What molecule am I?
Methanesulfonic acid (MSA), the simplest alkanesulfonic acid, is a hygroscopic colorless liquid or white solid, depending on whether the ambient temperature is greater or less than 20 ºC. It is very soluble in water and oxygenated solvents, but sparingly soluble in most hydrocarbons. In aqueous solution, it is a strong acid (completely ionized).
MSA’s acidity and solubility properties make it industrially valuable as a catalyst in organic reactions, particularly polymerization. In many applications, its advantage over concentrated sulfuric acid is that it has similar acid strength but is not an oxidant.
The first report of MSA synthesis was in a 1950 patent awarded to John C. Snyder and Aristid V. Grosse of Houdry Process Corp. (subsequently acquired by Air Products). They heated methane and sulfur trioxide to 200–325 ºC under pressure in the presence of a mercury catalyst. BASF currently produces the acid via a two-step process in which methanol and elemental sulfur react to give dimethyl disulfide, which is then oxidized to the final product.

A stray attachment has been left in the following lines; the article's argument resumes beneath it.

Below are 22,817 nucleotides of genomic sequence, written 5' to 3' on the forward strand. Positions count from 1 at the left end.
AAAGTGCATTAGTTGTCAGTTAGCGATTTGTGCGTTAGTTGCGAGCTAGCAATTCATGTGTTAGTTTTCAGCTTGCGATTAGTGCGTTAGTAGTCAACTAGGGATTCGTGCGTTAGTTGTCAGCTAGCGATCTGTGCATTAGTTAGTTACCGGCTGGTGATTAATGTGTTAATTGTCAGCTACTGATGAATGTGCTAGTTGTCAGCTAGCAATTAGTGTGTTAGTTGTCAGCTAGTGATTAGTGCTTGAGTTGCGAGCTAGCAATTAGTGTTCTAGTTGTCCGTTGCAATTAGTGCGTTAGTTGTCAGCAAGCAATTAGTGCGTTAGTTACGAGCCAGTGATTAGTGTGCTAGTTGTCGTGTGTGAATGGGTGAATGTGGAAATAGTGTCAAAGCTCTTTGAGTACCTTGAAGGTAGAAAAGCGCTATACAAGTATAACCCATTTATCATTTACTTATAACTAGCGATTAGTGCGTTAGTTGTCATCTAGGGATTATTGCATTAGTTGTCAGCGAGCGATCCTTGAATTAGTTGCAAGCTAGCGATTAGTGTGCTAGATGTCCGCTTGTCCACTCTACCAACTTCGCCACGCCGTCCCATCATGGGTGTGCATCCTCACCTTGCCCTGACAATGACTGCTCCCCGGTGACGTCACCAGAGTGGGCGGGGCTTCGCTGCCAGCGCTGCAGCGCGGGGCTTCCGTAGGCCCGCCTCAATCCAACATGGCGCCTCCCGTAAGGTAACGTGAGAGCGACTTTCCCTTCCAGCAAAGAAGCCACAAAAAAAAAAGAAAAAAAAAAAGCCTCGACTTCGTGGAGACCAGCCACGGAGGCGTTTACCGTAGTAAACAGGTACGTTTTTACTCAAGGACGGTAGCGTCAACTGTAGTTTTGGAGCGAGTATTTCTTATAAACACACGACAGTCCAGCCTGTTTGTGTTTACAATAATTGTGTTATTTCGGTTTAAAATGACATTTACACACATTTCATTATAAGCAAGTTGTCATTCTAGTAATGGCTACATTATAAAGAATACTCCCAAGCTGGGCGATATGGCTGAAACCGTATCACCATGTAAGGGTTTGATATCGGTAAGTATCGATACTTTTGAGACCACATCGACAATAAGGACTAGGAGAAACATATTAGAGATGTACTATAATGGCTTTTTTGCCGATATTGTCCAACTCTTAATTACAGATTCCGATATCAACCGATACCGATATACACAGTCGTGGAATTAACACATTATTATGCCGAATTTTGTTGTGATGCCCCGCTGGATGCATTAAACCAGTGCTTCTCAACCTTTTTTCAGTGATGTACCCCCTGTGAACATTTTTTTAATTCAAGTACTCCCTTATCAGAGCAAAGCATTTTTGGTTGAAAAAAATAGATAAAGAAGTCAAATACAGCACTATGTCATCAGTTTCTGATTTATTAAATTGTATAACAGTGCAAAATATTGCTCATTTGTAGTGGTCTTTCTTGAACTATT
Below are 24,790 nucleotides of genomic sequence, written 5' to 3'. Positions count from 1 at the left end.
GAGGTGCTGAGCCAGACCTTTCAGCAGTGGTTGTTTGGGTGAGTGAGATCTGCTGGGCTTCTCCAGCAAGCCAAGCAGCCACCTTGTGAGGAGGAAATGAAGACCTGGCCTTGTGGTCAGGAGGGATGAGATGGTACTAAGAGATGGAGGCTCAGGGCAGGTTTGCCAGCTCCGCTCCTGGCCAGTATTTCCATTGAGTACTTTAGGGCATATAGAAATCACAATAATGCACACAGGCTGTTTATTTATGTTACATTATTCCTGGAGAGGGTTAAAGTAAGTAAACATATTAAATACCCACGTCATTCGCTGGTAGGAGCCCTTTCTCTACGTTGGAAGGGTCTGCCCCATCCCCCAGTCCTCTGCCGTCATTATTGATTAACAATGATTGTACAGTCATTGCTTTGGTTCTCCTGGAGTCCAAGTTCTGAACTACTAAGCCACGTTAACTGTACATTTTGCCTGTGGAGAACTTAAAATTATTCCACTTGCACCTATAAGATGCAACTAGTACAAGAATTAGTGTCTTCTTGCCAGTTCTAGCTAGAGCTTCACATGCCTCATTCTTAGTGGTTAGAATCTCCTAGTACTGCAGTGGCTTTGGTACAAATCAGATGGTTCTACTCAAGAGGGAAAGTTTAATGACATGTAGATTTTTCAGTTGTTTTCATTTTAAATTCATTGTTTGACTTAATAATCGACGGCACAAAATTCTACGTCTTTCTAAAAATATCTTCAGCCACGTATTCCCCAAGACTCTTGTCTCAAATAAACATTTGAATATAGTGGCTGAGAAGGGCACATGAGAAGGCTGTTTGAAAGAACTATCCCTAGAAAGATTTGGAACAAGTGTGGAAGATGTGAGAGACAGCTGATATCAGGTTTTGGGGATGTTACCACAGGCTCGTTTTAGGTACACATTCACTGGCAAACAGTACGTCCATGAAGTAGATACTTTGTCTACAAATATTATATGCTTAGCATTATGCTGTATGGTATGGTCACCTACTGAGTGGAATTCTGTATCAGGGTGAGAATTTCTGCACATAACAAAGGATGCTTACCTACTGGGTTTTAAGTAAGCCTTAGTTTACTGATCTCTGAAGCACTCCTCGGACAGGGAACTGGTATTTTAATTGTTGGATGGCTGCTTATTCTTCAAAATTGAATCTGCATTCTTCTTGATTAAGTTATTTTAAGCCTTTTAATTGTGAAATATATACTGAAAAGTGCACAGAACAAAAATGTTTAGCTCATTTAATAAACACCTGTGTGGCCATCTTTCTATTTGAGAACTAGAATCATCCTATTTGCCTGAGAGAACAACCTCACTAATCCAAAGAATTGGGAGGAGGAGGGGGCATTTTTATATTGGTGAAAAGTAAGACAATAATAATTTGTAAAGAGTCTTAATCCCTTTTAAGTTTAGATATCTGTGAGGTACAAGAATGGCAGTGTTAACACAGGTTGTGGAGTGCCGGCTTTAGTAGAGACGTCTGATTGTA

For decades, chemists tried to find a way to prepare methanesulfonic acid from methane and sulfur trioxide under much milder conditions than were used in the original method. In 2015, Grillo-Werke (Duisburg, Germany), in a world patent application, described the preparation of alkanesulfonic acids from alkanes and SO3 in the presence of an organic peroxide at temperatures up to 65 ºC and pressures up to 11 MPa. In June of this year, Grillo announced plans to compete with BASF by building a plant to produce MSA with a process that is likely based on that patent.
Grillo believes that its process will increase the supply of MSA so that it can be used for more applications. The company says that the plant should be operating by 2019
Learn more about this molecule from CAS, the most authoritative and comprehensive source for chemical information.
Stay Ahead of the Chemistry Curve
Learn how ACS can help you stay ahead in the world of chemistry.